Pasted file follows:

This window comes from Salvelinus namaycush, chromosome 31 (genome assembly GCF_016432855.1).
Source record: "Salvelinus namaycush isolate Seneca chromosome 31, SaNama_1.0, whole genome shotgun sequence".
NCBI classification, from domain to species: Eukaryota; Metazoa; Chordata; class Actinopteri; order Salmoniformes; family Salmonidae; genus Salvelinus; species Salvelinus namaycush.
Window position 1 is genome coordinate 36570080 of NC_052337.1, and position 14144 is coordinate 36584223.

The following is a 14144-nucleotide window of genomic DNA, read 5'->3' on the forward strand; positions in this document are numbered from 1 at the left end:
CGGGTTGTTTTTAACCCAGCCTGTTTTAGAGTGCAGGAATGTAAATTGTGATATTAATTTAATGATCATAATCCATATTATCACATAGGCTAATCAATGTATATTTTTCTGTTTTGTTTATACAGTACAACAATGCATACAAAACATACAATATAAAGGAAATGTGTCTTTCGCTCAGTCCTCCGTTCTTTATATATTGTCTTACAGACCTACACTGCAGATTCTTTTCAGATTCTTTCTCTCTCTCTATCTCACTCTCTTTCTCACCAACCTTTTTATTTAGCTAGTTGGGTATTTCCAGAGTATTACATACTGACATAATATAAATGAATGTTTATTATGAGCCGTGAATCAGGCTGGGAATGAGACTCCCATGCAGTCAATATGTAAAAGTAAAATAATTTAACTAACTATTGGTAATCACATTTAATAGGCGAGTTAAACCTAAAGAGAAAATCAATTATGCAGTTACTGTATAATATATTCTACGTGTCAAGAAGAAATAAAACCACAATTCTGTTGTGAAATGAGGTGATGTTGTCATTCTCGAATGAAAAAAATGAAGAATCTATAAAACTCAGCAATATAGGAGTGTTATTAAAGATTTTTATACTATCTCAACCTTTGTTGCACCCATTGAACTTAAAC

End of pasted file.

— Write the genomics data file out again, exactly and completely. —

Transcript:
This window comes from Salvelinus namaycush, chromosome 31 (genome assembly GCF_016432855.1).
Source record: "Salvelinus namaycush isolate Seneca chromosome 31, SaNama_1.0, whole genome shotgun sequence".
NCBI classification, from domain to species: Eukaryota; Metazoa; Chordata; class Actinopteri; order Salmoniformes; family Salmonidae; genus Salvelinus; species Salvelinus namaycush.
Window position 1 is genome coordinate 36570080 of NC_052337.1, and position 14144 is coordinate 36584223.

The following is a 14144-nucleotide window of genomic DNA, read 5'->3' on the forward strand; positions in this document are numbered from 1 at the left end:
CGGGTTGTTTTTAACCCAGCCTGTTTTAGAGTGCAGGAATGTAAATTGTGATATTAATTTAATGATCATAATCCATATTATCACATAGGCTAATCAATGTATATTTTTCTGTTTTGTTTATACAGTACAACAATGCATACAAAACATACAATATAAAGGAAATGTGTCTTTCGCTCAGTCCTCCGTTCTTTATATATTGTCTTACAGACCTACACTGCAGATTCTTTTCAGATTCTTTCTCTCTCTCTATCTCACTCTCTTTCTCACCAACCTTTTTATTTAGCTAGTTGGGTATTTCCAGAGTATTACATACTGACATAATATAAATGAATGTTTATTATGAGCCGTGAATCAGGCTGGGAATGAGACTCCCATGCAGTCAATATGTAAAAGTAAAATAATTTAACTAACTATTGGTAATCACATTTAATAGGCGAGTTAAACCTAAAGAGAAAATCAATTATGCAGTTACTGTATAATATATTCTACGTGTCAAGAAGAAATAAAACCACAATTCTGTTGTGAAATGAGGTGATGTTGTCATTCTCGAATGAAAAAAATGAAGAATCTATAAAACTCAGCAATATAGGAGTGTTATTAAAGATTTTTATACTATCTCAACCTTTGTTGCACCCATTGAACTTAAAC